This post was originally posted on LiveJournal.
Whaaaaat – 5 parts into this Media Map for Music and we still haven’t seen the end of it? I know, I’m just now realizing the scope that K-pop covered in my life in 2013 and suddenly the timeline I mentioned at the beginning of this series doesn’t seem like such an exaggeration now. But, onward and upward my dear friends.
A Brief Intermission for The Rising Gods of the East
Any attempt at a primer on K-pop would be incomplete without making mention of the Rising Gods of the East, or DBSK (Dong Bang Shing Ki, known to purists as DB5K.) It would seem incredibly ignorant of me not to have touched upon them at some point in my indoctrination to K-pop, so of course I looked them up. However, just like what happened with B.A.P’s “One Shot”, I lacked the framework (and maybe even the capacity) to fully appreciate DBSK the first time I listened to them. Here’s why: the K-pop landscape has dramatically changed ever since this group debuted in 2003, so listening to their discography was disorienting at the very least. I’m not going to lie when I say I found many of their early material very dated. Because I came into K-pop tongue-in-cheek, I didn’t think I was up to taking DBSK’s discography as seriously as the material demanded.
Looking at the progression of K-pop in its current form, three distinct waves or “movements” have so far punctuated its timeline. The first wave came in the late 90’s with groups like H.O.T and Shinhwa. The second wave (2000-2006) – the one that ushered in K-pop as we know it to be now, brought in talents like Rain, BoA, DBSK, BIGBANG and Super Junior. It feels like we’re securely in the third wave now with groups like SHINee, SNSD, and 2NE1 breaking out from 2007 onwards, but who knows we might already be at the tail end of the third wave or at the very lip of the fourth one if each “wave” lasts about six years or so…
DBSK is as seminal to K-pop as much as Rain or BoA or Super Junior can be called seminal, and maybe even more so. DBSK are the giants whose shoulders the K-pop groups we have today have been standing on. But hang on – if DBSK came in the “second wave”, how is it that they are even more seminal than H.O.T or Shinhwa? That’s because neither group have reached critical mass. Both groups failed to reach a massive audience outside of Korea at the height of their popularity. DBSK on the other hand, if their name was any indication of their future in the Asian music industry was something else. DBSK currently hold the record for the world’s biggest official fanclub and were listed in 2008 as the “world’s most photographed celebrities” in the Guiness World Book of Records. DBSK are probably the biggest K-pop group you’ve never heard of.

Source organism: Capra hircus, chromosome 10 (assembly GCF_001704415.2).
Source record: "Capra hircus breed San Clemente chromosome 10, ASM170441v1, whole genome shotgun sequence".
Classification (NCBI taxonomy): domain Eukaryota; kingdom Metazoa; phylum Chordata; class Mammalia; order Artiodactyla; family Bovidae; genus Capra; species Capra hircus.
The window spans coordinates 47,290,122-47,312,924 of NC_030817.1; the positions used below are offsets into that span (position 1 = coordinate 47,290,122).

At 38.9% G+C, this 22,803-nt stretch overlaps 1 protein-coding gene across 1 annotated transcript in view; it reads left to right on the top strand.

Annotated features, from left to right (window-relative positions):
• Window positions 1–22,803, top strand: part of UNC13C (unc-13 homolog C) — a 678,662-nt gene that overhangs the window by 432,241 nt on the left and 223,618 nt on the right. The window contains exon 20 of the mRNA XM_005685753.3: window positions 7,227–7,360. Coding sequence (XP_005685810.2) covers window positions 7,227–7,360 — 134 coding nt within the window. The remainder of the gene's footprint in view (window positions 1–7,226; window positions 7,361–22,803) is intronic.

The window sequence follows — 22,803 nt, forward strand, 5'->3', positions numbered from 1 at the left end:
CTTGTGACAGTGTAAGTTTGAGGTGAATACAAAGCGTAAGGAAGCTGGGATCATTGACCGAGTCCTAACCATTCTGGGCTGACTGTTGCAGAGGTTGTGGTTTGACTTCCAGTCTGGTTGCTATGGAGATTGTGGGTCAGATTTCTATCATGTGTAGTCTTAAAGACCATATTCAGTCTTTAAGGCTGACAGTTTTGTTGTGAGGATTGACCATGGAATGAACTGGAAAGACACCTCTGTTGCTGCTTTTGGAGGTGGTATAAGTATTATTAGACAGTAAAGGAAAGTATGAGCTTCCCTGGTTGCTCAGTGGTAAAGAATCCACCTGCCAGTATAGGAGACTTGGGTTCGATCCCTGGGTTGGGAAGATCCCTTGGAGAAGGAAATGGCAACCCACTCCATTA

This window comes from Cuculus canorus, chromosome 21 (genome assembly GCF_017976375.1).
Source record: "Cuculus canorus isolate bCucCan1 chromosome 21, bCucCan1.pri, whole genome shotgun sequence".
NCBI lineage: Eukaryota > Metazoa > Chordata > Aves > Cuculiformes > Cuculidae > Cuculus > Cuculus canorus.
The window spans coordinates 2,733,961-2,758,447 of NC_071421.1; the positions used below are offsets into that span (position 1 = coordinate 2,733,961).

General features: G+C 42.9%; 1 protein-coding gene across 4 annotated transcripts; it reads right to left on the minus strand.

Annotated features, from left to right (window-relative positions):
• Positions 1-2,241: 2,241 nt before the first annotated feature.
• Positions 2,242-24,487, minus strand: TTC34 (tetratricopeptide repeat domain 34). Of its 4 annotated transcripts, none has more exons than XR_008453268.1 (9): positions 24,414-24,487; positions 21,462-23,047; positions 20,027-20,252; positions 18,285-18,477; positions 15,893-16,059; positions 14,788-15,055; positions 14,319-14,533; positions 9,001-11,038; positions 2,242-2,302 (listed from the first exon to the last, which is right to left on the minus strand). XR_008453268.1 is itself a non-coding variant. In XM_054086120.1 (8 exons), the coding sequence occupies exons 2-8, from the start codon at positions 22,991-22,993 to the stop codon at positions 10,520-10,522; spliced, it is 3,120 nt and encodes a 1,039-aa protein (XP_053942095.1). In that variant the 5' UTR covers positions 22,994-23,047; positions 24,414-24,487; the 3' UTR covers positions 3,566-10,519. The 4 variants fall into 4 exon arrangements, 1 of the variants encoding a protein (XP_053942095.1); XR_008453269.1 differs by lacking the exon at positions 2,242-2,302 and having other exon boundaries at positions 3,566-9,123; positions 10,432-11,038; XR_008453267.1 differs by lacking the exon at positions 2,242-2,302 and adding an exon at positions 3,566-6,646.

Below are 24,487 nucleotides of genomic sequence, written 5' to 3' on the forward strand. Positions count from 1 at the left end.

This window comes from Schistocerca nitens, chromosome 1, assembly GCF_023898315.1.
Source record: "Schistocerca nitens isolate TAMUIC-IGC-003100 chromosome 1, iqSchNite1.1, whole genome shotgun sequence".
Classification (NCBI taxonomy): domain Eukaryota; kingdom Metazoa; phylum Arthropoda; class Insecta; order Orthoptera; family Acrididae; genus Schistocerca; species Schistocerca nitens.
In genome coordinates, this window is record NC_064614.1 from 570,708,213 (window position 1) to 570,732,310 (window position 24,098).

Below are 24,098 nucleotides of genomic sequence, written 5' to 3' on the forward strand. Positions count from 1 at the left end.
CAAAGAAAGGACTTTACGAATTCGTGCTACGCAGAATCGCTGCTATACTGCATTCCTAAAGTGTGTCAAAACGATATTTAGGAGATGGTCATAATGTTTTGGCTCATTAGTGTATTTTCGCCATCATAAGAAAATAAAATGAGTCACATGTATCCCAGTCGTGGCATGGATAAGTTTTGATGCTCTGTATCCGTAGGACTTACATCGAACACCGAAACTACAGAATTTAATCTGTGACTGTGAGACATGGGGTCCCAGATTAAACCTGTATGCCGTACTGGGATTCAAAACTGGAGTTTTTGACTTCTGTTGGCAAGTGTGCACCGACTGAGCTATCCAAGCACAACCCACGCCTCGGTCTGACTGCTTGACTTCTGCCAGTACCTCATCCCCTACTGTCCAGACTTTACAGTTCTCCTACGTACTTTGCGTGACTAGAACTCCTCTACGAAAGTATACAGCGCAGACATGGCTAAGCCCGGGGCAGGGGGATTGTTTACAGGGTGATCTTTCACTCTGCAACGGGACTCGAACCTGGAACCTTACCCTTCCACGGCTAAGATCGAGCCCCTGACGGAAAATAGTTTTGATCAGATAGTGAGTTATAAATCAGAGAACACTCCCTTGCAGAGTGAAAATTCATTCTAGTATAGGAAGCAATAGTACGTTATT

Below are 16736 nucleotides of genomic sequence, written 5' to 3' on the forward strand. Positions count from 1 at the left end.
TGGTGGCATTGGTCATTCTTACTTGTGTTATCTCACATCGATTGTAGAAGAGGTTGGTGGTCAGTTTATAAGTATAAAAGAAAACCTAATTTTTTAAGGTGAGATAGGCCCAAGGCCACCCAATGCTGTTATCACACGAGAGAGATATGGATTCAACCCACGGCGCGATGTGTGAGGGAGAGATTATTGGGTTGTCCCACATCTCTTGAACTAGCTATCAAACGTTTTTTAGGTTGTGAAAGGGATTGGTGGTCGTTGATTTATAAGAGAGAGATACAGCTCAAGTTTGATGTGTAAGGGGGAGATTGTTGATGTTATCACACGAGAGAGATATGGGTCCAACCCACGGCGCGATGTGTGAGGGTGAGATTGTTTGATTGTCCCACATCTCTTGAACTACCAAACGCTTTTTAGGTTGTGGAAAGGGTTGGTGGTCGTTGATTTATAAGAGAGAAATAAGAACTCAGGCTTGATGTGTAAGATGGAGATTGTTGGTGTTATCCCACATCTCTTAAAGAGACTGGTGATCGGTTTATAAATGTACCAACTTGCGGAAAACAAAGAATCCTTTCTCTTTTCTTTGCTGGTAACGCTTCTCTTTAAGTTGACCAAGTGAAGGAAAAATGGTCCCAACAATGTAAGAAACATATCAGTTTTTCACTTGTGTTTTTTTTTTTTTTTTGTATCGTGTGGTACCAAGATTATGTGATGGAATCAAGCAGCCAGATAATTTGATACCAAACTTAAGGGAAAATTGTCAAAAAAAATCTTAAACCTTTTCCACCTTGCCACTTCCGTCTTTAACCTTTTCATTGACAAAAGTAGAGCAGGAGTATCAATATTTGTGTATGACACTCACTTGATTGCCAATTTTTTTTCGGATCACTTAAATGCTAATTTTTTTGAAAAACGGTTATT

There is also too much bitter history there, the details of which I have a difficult time getting out of the fans who were actually there to experience it. I’d go so far to say that DBSK breaking up brings as much pain to their fans as the Beatles breaking up, so that should give you some idea of how important this group is to K-pop.
They’re simply too big to be chunked in with any of the other groups here, so maybe that’s why I had a difficult time absorbing them unlike the way I did these other ones, offshoots no doubt of the seeds planted by the sunbaenims that came before them.
On the upshot, TVXQ! (or, the current incarnation of DBSK minus three of its core members (for details, please see “bitter history” above or read a brief summary of events) has released a new album called “Tense” this week, celebrating ten years in the music biz. I’m excited that this will finally give me the impetus I need to review DBSK’s discography.
…because there’s a lot more to their legacy than this MV.
Missed the previous media maps for music? Catch up here: